Can psychedelics causally affect core beliefs concerning the nature of reality, consciousness and free will?
What is the relationship between any such belief-changes and mental health?
What psychological mechanisms may be involved in the putative belief-shifts?
For this purpose, we developed a prospective survey requiring respondents to answer questions pertaining to a range of metaphysical beliefs before and after attending a ceremony in which a psychedelic compound was taken. The external validity of these findings was subsequently examined via comparison with data derived from a randomized, controlled clinical trial in major depressive disorder, in which changes in beliefs were measured following psilocybin-therapy vs. a 6-week course of the selective-serotonin-reuptake-inhibitor, escitalopram.
866 respondents completed the survey enquiring about their metaphysical beliefs at different timepoints (see “Methods”, “Supplementary Results”, and Supplementary Table 1 for sample characteristics). Thirteen items comprise the newly developed Metaphysical Beliefs Questionnaire and were chosen or formulated in a way to approximate classic metaphysical positions in jargon-free, non-specialist terms. The precise relationship between these items and specific philosophical positions could be contested, and so are arguably best treated at face-value. For purposes of concision and context, we did choose to ascribe some philosophical terms to the individual items and a factor dimension (Table 1) but also encourage that they be viewed as open to interpretation.
A factor analysis on the ten self-constructed belief items developed specifically for the survey, together with three items derived from previous research6, revealed a single belief factor comprised of nine items, which we labelled Non-physicalist Beliefs (NPB; see “Methods” for factor analysis results). This single factor showed good internal consistency (Cronbach’s alpha = 0.86) and included positive loadings (> 0.4) for items related to beliefs in separate and supernatural realms of existence, a non-natural unifying principle in reality, panpsychism, dualism, and solipsism/idealism. Items that loaded negatively (< − 0.4) referred to ‘hard’ monistic materialist or physicalist positions, or a belief in natural (as opposed to super-natural) explanations for phenomena in the universe (naturalism). These items and their loadings are shown in Table 1.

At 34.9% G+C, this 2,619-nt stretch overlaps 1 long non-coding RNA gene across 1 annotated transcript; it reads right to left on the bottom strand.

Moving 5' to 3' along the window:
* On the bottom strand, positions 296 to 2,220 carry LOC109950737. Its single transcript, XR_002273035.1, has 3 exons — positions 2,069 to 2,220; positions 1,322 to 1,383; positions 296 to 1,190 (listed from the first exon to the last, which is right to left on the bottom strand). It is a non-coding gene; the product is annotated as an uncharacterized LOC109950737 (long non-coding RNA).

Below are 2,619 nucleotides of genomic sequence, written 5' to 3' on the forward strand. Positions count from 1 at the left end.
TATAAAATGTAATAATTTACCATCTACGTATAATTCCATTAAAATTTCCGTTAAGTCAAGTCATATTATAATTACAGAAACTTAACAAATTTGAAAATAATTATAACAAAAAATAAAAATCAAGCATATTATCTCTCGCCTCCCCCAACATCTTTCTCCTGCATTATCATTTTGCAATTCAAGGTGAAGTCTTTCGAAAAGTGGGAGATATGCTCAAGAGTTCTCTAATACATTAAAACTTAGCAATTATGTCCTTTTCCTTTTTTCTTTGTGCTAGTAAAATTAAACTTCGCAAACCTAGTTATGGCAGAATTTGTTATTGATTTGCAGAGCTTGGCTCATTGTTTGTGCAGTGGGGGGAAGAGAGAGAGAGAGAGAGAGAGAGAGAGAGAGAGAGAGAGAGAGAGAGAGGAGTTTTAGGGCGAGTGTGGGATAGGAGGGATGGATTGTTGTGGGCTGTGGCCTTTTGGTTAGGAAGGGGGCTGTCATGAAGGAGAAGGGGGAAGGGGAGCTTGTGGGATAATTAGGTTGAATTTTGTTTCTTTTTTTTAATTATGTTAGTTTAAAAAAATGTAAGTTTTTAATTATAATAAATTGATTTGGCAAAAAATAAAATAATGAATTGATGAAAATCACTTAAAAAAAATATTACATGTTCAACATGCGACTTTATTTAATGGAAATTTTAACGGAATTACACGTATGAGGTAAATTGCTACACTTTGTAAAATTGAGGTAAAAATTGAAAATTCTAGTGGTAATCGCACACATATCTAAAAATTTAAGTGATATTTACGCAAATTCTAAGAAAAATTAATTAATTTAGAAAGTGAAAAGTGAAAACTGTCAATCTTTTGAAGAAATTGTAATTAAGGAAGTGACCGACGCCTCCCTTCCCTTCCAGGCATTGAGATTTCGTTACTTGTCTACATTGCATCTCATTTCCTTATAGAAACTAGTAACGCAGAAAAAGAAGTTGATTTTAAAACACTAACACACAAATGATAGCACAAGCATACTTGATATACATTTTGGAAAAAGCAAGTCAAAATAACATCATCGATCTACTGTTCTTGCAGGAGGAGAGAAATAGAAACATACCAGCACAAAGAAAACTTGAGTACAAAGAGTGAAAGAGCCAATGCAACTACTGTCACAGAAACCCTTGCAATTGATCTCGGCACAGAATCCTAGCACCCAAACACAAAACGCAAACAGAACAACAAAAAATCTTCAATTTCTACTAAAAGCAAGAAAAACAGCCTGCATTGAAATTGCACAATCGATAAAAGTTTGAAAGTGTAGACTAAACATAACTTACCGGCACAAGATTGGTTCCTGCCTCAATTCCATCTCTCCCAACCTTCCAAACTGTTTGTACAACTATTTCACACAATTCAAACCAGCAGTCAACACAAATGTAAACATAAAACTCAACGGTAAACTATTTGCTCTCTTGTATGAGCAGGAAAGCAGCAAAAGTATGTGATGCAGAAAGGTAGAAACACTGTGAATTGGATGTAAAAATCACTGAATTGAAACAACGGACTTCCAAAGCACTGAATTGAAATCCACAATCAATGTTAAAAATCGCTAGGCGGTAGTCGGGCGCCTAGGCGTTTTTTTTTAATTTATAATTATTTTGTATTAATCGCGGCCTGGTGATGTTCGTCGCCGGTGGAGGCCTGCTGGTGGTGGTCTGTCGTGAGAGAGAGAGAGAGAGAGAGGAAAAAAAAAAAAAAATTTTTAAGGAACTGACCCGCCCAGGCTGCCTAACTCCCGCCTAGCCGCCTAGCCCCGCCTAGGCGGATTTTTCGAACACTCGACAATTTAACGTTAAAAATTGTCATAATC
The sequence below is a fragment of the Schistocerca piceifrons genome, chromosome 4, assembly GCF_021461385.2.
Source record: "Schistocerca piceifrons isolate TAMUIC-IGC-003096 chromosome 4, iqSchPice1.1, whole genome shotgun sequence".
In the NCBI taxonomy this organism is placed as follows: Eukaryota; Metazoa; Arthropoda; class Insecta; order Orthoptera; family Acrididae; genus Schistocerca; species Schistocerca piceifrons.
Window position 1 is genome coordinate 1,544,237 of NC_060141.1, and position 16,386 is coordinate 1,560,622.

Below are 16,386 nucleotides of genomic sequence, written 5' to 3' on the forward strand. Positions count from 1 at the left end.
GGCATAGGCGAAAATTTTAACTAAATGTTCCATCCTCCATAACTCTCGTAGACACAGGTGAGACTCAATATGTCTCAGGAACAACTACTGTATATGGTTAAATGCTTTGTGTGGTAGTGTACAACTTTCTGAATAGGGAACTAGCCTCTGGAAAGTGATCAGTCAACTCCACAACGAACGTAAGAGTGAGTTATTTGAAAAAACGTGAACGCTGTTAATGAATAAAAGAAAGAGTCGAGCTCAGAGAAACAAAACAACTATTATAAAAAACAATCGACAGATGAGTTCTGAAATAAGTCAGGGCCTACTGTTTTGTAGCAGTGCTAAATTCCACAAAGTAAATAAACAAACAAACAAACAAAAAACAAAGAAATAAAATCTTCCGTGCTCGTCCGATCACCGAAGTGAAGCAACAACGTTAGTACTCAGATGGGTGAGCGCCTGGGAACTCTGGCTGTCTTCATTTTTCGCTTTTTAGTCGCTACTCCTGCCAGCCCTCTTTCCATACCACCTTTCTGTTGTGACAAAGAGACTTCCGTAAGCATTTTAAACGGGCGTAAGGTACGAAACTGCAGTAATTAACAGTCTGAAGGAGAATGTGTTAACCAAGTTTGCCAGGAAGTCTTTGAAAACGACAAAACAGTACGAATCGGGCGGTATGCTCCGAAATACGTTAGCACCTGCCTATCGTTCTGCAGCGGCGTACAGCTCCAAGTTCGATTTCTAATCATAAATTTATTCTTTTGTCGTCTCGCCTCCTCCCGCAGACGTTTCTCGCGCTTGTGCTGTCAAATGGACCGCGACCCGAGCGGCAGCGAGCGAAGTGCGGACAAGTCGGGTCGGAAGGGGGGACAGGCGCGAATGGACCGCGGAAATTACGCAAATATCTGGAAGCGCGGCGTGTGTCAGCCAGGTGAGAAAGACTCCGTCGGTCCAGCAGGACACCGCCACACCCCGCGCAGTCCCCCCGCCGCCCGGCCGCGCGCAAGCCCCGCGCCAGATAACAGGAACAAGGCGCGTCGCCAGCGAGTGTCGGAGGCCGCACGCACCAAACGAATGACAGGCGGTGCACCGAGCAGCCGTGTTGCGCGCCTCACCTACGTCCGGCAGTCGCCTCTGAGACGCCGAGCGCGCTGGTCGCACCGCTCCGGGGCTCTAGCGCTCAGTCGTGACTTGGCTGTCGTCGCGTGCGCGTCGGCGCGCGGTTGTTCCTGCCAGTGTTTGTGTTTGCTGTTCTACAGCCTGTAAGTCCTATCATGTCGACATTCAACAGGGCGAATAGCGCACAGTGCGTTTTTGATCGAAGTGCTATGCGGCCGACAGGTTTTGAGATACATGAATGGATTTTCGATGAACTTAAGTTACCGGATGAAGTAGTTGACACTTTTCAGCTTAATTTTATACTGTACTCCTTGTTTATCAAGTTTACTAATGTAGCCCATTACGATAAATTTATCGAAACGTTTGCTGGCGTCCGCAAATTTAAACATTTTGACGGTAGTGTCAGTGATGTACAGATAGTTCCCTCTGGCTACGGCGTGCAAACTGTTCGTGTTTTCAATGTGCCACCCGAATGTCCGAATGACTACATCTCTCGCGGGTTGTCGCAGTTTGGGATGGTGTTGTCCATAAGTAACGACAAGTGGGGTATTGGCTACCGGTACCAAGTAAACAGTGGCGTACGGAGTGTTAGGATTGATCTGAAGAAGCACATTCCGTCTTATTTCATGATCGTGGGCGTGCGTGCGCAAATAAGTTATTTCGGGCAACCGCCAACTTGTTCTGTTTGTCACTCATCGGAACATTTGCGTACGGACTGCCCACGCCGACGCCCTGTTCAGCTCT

We compared NPB scores before attending a ceremony involving psychedelic use (baseline) with NPB scores 4 weeks and 6 months after the ceremony. Pooling scores for the NPB factor, analyses revealed a significant shift away from physicalism at 4 weeks compared with baseline (t(121) = 3.66, p = 0.001, d = 0.33, confidence interval, 95% CI [0.12, 0.39]). These changes were sustained 6 months after the ceremony (t(121) = 5.07, p < 0.0001, d = 0.46, 95% CI [0.22, 0.50]) (Fig. 1a). Larger effect sizes were found for respondents who were embarking on their first psychedelic experience (the so-called ‘psychedelic naïve’), with significant changes found at 4 weeks (t(52) = 3.85, p = 0.001, d = 0.53, 95% CI [0.21, 0.66]) and 6 months (t(52) = 5.32, p < 0.0001, d = 0.73, 95% CI [0.36, 0.80]) (Supplementary Fig. 1a). Analyses of each individual item for the NPB factor revealed increases in notions of transcendentalism, mind–body dualism, and panpsychism—among others, with some changes remaining significant for 6 months (see Fig. 1b-left and Supplementary Fig. 1b for findings for ‘naïve’ respondents). Additionally, a significant positive correlation was found between previous psychedelic use and shifts away from the hard-materialism pole of the hard-materialism vs. hard-dualism spectrum (Fig. 1b-right) at baseline (r = 0.223, p < 0.0001).
Analysis of the prospective data (i.e., pre versus post ceremony) revealed that the psychedelic ceremony was associated with increases in scores of Fatalistic determinism4 (see “Supplementary Methods” for the items used) at 4 weeks versus baseline (t(121) = 2.81, p = 0.012, d = 0.25, 95% CI [0.06, 0.37]); however, this effect did not persist at 6 months. For psychedelic-naïve participants, larger effect sizes were detected at 4 weeks compared with baseline (t(52) = 3.38, p = 0.003, d = 0.46, 95% CI [0.16, 0.63]), and the changes persisted for at least 6 months (t(52) = 2.86, p = 0.012, d = 0.39, 95% CI [0.11, 0.64]) (Supplementary Fig. 2a). Consistent with the results described above, correlational analysis revealed a mild (r = 0.186) but significant positive correlation (p < 0.0001) between baseline beliefs in Fatalistic Determinism and lifetime psychedelic-use (see Supplementary Figs. 2b and 3 for correlations between scales at different timepoints).